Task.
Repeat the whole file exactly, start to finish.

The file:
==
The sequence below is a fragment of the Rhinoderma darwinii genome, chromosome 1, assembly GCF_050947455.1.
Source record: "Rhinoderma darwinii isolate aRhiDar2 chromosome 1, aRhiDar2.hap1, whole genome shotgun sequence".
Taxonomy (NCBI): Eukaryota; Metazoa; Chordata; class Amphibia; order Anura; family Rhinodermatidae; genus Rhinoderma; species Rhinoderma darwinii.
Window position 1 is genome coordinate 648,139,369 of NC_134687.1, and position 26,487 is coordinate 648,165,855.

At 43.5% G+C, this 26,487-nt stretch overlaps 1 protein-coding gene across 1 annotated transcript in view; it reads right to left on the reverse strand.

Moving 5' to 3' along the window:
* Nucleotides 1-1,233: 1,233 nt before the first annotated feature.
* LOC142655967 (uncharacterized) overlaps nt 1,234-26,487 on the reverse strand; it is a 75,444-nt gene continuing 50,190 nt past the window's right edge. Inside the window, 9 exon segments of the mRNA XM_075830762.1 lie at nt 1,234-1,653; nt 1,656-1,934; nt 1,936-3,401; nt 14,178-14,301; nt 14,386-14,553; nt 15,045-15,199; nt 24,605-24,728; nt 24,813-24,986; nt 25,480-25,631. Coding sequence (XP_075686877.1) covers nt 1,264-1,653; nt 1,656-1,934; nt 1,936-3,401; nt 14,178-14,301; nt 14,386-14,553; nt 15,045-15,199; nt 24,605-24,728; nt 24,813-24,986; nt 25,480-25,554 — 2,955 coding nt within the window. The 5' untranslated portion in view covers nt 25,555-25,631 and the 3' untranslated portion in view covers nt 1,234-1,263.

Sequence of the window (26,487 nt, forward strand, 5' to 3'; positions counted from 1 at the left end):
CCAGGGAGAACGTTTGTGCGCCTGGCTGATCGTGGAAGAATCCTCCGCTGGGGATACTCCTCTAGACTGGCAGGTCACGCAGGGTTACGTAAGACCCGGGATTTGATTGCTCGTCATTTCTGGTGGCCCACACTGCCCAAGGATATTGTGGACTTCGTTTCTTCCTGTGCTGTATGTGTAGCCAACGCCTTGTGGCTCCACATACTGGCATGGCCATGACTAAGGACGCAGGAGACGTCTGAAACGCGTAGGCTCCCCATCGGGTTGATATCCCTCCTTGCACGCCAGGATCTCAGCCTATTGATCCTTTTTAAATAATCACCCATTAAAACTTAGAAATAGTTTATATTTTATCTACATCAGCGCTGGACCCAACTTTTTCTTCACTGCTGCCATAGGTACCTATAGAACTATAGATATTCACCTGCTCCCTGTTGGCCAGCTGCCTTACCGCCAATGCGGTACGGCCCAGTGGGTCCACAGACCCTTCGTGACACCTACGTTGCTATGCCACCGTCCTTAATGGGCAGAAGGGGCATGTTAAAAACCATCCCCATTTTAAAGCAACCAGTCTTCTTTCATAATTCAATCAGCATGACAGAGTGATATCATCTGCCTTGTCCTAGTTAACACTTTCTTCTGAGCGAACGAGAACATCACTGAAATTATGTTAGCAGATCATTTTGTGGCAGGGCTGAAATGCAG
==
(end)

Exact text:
The sequence below is a fragment of the Rhinoderma darwinii genome, chromosome 1, assembly GCF_050947455.1.
Source record: "Rhinoderma darwinii isolate aRhiDar2 chromosome 1, aRhiDar2.hap1, whole genome shotgun sequence".
Taxonomy (NCBI): Eukaryota; Metazoa; Chordata; class Amphibia; order Anura; family Rhinodermatidae; genus Rhinoderma; species Rhinoderma darwinii.
Window position 1 is genome coordinate 648,139,369 of NC_134687.1, and position 26,487 is coordinate 648,165,855.

At 43.5% G+C, this 26,487-nt stretch overlaps 1 protein-coding gene across 1 annotated transcript in view; it reads right to left on the reverse strand.

Moving 5' to 3' along the window:
* Nucleotides 1-1,233: 1,233 nt before the first annotated feature.
* LOC142655967 (uncharacterized) overlaps nt 1,234-26,487 on the reverse strand; it is a 75,444-nt gene continuing 50,190 nt past the window's right edge. Inside the window, 9 exon segments of the mRNA XM_075830762.1 lie at nt 1,234-1,653; nt 1,656-1,934; nt 1,936-3,401; nt 14,178-14,301; nt 14,386-14,553; nt 15,045-15,199; nt 24,605-24,728; nt 24,813-24,986; nt 25,480-25,631. Coding sequence (XP_075686877.1) covers nt 1,264-1,653; nt 1,656-1,934; nt 1,936-3,401; nt 14,178-14,301; nt 14,386-14,553; nt 15,045-15,199; nt 24,605-24,728; nt 24,813-24,986; nt 25,480-25,554 — 2,955 coding nt within the window. The 5' untranslated portion in view covers nt 25,555-25,631 and the 3' untranslated portion in view covers nt 1,234-1,263.

Sequence of the window (26,487 nt, forward strand, 5' to 3'; positions counted from 1 at the left end):
CCAGGGAGAACGTTTGTGCGCCTGGCTGATCGTGGAAGAATCCTCCGCTGGGGATACTCCTCTAGACTGGCAGGTCACGCAGGGTTACGTAAGACCCGGGATTTGATTGCTCGTCATTTCTGGTGGCCCACACTGCCCAAGGATATTGTGGACTTCGTTTCTTCCTGTGCTGTATGTGTAGCCAACGCCTTGTGGCTCCACATACTGGCATGGCCATGACTAAGGACGCAGGAGACGTCTGAAACGCGTAGGCTCCCCATCGGGTTGATATCCCTCCTTGCACGCCAGGATCTCAGCCTATTGATCCTTTTTAAATAATCACCCATTAAAACTTAGAAATAGTTTATATTTTATCTACATCAGCGCTGGACCCAACTTTTTCTTCACTGCTGCCATAGGTACCTATAGAACTATAGATATTCACCTGCTCCCTGTTGGCCAGCTGCCTTACCGCCAATGCGGTACGGCCCAGTGGGTCCACAGACCCTTCGTGACACCTACGTTGCTATGCCACCGTCCTTAATGGGCAGAAGGGGCATGTTAAAAACCATCCCCATTTTAAAGCAACCAGTCTTCTTTCATAATTCAATCAGCATGACAGAGTGATATCATCTGCCTTGTCCTAGTTAACACTTTCTTCTGAGCGAACGAGAACATCACTGAAATTATGTTAGCAGATCATTTTGTGGCAGGGCTGAAATGCAG